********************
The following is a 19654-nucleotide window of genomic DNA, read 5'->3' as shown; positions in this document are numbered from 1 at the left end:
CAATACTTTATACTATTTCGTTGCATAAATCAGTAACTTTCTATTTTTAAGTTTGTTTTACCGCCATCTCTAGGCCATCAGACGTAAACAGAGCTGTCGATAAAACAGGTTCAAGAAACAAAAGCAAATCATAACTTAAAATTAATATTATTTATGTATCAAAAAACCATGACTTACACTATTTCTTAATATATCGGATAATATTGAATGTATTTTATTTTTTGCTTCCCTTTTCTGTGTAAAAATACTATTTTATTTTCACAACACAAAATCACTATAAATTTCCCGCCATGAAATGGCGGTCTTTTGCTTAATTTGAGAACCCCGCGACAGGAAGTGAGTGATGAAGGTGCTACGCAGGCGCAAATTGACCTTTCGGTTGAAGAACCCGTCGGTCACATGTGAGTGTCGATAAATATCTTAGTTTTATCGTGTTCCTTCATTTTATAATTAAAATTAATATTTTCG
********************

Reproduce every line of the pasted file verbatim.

The following is a 19654-nucleotide window of genomic DNA, read 5'->3' as shown; positions in this document are numbered from 1 at the left end:
CAATACTTTATACTATTTCGTTGCATAAATCAGTAACTTTCTATTTTTAAGTTTGTTTTACCGCCATCTCTAGGCCATCAGACGTAAACAGAGCTGTCGATAAAACAGGTTCAAGAAACAAAAGCAAATCATAACTTAAAATTAATATTATTTATGTATCAAAAAACCATGACTTACACTATTTCTTAATATATCGGATAATATTGAATGTATTTTATTTTTTGCTTCCCTTTTCTGTGTAAAAATACTATTTTATTTTCACAACACAAAATCACTATAAATTTCCCGCCATGAAATGGCGGTCTTTTGCTTAATTTGAGAACCCCGCGACAGGAAGTGAGTGATGAAGGTGCTACGCAGGCGCAAATTGACCTTTCGGTTGAAGAACCCGTCGGTCACATGTGAGTGTCGATAAATATCTTAGTTTTATCGTGTTCCTTCATTTTATAATTAAAATTAATATTTTCG